Showing posts with label chess. Show all posts
Showing posts with label chess. Show all posts

Sunday, February 1, 2015

BootChess: The Tiniest Chess Program in Town

Coding hyper-efficient chess programs has been something like a running contest among big time Smarty Pantses with too much time on their hands. For the last 33 years, the record for the smallest version of chess was held by the fabled 1K ZX Chess for the Sinclair ZX81. First published in 1982, 1K ZX had all of the basic chess rules and a opponent loaded into a now-hard-to-imagine 672 bytes of memory. Its publisher, David Horne, would go on to publish the code for the program in a three art Computer Magazine series (the first part of which you can see embedded below:

This is the super-rad David Horne:

david horne joshua wieder bootchess

1K ZX's 33 year reign has just been challenged. The challenger is a program called BootChess, which includes all of the features of 1K ZX with a stunning memory allocation of only 512 bytes. The program was written by Olivier Poudade and Peter Ferrie.

BootChess, Josh Wieder, DOSBox
It was never a very graphic-intensive game, anyway
This is a photo of Peter Ferrie:
Joshua Wieder Peter Ferrie

A photo of Olivier Poudade was not immediately available however this artist's rendition is accurate:

Joshua Wieder Olivier Poudade
Olivier is not, in fact an evil genius. I can't prove it. Yet.
That 512 byte number might be familiar to some readers; it is the exact size of an x86 bootloader (You can take a closer look at the source, in assembler below). There is still a bit of a controversy surrounding the release, as there appears to be a few bugs with BootChess. I personally haven't had a chance to give it a complete test run yet (but I look forward to). Let me know what you think.

Saturday, November 29, 2014

Chess, Encryption and Comic Books (Mind MGMT)

Lately, I've been hooked on a brilliant comic book from genius Matt Kindt, called Mind MGMT. In a nutshell, Mind MGMT follows a cold war era intelligence service based on the conceit that Men Who Stare at Goats-style ESP spook tactics work, and have silently and secretly played a role in the machinations of world politics throughout the 20th century. Mind MGMT is really clever, the art is striking and the whole business is worth a read on its own.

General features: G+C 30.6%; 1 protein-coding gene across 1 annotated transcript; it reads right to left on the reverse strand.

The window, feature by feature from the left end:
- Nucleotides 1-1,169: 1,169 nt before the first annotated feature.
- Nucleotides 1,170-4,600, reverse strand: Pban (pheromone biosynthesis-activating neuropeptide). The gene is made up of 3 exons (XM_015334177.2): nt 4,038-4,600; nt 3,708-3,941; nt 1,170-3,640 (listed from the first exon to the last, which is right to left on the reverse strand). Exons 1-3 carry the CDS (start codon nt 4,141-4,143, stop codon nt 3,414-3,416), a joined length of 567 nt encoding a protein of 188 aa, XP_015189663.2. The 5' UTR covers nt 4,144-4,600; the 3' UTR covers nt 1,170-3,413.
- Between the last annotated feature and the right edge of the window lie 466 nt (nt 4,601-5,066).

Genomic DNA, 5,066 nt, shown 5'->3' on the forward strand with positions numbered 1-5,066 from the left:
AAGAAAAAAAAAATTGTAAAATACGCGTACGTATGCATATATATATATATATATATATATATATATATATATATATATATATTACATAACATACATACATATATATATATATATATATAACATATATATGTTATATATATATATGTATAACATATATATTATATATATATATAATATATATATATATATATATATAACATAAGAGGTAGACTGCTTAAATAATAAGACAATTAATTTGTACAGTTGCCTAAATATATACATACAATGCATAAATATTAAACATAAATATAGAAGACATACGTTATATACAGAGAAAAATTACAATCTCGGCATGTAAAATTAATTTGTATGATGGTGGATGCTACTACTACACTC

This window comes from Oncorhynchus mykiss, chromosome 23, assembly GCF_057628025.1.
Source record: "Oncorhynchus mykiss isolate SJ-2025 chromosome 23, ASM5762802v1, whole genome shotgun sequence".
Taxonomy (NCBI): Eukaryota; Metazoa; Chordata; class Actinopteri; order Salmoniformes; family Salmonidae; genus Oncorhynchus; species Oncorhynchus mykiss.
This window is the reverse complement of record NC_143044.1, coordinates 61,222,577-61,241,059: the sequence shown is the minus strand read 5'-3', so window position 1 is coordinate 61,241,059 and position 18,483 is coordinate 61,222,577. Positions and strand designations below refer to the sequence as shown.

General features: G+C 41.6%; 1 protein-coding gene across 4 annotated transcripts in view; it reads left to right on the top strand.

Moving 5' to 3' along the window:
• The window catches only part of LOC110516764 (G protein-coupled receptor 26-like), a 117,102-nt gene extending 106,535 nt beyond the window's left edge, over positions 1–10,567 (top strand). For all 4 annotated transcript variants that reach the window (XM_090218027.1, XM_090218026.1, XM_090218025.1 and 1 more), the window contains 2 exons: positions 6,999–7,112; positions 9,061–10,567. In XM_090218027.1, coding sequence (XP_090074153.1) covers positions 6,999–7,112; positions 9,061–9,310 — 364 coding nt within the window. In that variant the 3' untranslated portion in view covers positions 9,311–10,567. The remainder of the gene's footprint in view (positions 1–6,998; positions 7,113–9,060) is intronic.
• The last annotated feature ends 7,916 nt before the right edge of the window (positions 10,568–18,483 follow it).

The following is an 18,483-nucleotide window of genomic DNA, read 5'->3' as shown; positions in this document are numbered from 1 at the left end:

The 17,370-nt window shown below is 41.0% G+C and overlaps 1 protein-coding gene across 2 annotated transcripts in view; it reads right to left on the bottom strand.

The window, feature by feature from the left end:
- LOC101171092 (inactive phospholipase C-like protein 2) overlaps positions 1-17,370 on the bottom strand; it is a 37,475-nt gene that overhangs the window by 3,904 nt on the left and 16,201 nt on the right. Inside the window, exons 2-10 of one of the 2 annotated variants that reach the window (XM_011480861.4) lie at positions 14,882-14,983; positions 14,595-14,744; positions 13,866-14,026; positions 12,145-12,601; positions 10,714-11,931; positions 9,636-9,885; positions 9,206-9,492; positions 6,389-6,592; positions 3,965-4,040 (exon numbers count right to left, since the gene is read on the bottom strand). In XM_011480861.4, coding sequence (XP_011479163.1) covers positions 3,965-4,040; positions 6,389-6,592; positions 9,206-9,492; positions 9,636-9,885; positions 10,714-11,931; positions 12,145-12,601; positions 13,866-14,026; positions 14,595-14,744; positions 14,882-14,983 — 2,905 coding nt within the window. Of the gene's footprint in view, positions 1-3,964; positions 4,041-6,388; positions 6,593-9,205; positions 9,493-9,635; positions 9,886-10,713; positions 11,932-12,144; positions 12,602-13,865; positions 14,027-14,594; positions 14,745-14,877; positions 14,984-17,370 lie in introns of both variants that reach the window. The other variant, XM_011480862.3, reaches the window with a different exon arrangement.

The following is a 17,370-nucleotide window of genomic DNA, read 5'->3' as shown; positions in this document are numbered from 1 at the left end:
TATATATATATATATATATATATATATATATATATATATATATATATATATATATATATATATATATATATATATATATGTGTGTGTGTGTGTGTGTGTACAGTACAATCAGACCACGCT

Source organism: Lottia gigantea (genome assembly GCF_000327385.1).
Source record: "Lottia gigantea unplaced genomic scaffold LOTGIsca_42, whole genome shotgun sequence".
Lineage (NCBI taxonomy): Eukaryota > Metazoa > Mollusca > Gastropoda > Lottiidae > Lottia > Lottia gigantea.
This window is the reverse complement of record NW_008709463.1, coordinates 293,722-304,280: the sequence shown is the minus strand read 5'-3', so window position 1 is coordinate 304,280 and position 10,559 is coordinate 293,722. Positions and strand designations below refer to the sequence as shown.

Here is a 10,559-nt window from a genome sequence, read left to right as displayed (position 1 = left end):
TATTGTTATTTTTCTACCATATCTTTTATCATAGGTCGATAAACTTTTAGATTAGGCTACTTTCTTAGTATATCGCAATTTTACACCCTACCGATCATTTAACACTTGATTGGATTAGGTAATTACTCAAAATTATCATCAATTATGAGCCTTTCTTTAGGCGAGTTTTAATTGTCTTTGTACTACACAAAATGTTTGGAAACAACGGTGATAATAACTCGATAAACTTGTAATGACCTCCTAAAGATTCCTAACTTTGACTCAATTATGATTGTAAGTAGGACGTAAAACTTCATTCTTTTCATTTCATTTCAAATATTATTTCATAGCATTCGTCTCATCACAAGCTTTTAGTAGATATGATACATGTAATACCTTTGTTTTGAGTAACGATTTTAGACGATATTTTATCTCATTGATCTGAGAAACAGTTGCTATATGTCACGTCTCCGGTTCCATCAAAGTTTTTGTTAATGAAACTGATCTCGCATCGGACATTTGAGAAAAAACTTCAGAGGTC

Part of the fun of the comic book is that the creators seamlessly weave the sort of subliminal messaging they use in the plot, into the layout of the comic itself. Fake advertisements in the back of issues contain hidden text, while the margins themselves are formatted like Scantron documents with little limericks where the dotted "fold here" lines usually go.

Just today I read through issue 23, which opens with a tale of a man gifted with the fore-mentioned spying super-powers; a reclusive Bobby Fischer type who communicates through the world with messages encoded in the notation of championship chess game layouts. Have a look for yourself (click to enlarge):  
MIND MGMT, Josh Wieder, comic book, chess, encryption
The story fills in the picture a bit, while also providing a series of six chess boards with notation beneath each one. I don't want to spoil the fun of decoding the image for you - what do you think the chess boards spell out? Some things to consider - does each board, or does each notation spell a unique character? Does every board / notation spell the same character every time?

Any way, seeing this inspired me. I don't have much in the way of formal education in cryptography, but even I know that chess boards have been used for cryptography before. What I think would be cool is creating a simple program that would allow you to export a chess board from a computer chess game and use it as part of a cipher for an encryption system. There's even been some more recent publishing being done with chess board cryptosystems (which I have yet to read ... I've got a lot on my plate lately).

Not necessarily the most practical project but IMO a fun distraction / way to sharpen development skills for integrating ciphers into applications.

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